Retailers such as Amazon may soon be allowed to sell eBooks cheaper than Apple, which could lead to a $5bn revenue increase for the company behind the Kindle, it has been reported.
At present, Apple's 'agency model' of eBook pricing means that publishers can set the retail prices of their eBooks but are not allowed to sell through other retailers such as Amazon for a lower price.
Reuters reports that the US Justice Department is close to reaching a settlement with Apple in an antitrust lawsuit, which is expected to eliminate Apple's agency model. The report sources two people close to the negotiation, who say that the reason behind the settlement is that Apple and some major publishers are 'suspected of colluding to push up electronic book prices'. The first formal news from the US government warning Apple that it will sue them for pricing collusion came on 9 March, two days after the new iPad was unvelied.
The settlement would benefit both consumers and retailers such as Amazon. "It would be positive for Amazon because the company's greatest strength is a high-volume, low-price retailer and the wholesale model plays into that," said Jim Friedland, an analyst at Cowen & Co.
Apple is said to have made agreements with five publishers, including Simon & Schuster Inc, Penguin Group and Macmillan, around the launch of the iPad in 2010, aiming to lower Amazon's dominance in the eBook market. These agreements introduces the agency model, and forced Amazon to change its pricing model.
Amazon's 'wholesale model' meant that publishers could sell eBooks directly to Amazon, which could then decide what price it sold the eBooks to customers for. Many publishers worried that this model would lower sales of paperbacks and hardbacks in retail shops.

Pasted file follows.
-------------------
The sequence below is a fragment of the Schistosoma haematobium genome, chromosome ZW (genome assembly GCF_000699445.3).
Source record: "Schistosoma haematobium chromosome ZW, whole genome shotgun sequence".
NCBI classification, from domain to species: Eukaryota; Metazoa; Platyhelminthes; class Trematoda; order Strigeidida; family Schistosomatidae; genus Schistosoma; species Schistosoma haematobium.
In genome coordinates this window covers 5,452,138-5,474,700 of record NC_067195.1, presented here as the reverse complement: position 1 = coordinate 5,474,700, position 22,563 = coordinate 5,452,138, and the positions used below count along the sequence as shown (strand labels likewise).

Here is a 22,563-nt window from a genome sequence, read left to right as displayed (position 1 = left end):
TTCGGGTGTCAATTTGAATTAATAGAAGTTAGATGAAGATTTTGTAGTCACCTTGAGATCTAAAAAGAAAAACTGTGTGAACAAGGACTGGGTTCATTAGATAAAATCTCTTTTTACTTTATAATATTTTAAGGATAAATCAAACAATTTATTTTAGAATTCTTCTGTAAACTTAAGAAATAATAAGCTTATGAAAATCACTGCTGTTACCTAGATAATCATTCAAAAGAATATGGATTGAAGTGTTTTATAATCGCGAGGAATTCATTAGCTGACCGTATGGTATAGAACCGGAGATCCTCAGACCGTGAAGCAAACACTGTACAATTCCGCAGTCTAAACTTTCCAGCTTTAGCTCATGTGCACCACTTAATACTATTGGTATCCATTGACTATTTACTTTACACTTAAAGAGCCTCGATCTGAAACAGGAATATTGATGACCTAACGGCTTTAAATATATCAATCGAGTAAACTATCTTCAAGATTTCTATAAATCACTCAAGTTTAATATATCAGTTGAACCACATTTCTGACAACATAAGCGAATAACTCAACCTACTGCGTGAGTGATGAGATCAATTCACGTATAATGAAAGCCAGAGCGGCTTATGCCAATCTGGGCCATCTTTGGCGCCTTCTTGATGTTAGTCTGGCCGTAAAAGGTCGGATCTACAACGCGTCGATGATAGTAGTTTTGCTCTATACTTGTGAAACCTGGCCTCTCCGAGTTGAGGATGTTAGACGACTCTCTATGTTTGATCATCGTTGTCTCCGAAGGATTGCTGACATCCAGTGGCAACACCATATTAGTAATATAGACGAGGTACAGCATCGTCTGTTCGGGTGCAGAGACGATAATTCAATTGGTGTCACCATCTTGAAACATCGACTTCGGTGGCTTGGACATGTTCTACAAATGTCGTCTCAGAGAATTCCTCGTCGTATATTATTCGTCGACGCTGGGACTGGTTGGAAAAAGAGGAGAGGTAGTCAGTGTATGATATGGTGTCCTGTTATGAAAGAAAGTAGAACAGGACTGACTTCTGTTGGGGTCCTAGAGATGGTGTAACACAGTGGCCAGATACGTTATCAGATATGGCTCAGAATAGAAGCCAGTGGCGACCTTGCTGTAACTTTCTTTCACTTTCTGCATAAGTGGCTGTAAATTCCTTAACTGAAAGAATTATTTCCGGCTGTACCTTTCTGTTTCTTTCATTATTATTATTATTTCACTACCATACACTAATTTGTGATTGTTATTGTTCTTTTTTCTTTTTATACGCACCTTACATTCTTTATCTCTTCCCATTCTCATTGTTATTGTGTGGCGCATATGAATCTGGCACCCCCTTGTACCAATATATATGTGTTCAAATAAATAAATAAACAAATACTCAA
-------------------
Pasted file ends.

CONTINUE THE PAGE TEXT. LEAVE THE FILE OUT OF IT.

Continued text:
In his best selling autobiography of Steve Jobs, Walter Isaacson quotes the late Apple co-founder as saying: "So we told the publishers, 'We'll go to the agency model, where you set the price and we get our 30 per cent and yes, the customer pays a little more but that's what you want anyway.'... So they went to Amazon and said, 'you're going to sign an agency contract or we're not going to give you the books.'"
Friedland has estimated that giving Amazon the ability to return to the wholesale model could lead to an increase in the company's revenue of up to five billion dollars in 2013, but he points out that gross profit may not increase due to discounts that the wholesale model would allow.
Friedland also points out that Apple only generates a tiny portion of its revenue from eBook sales, so the outcome of the settlement will have a minimal impact on the company.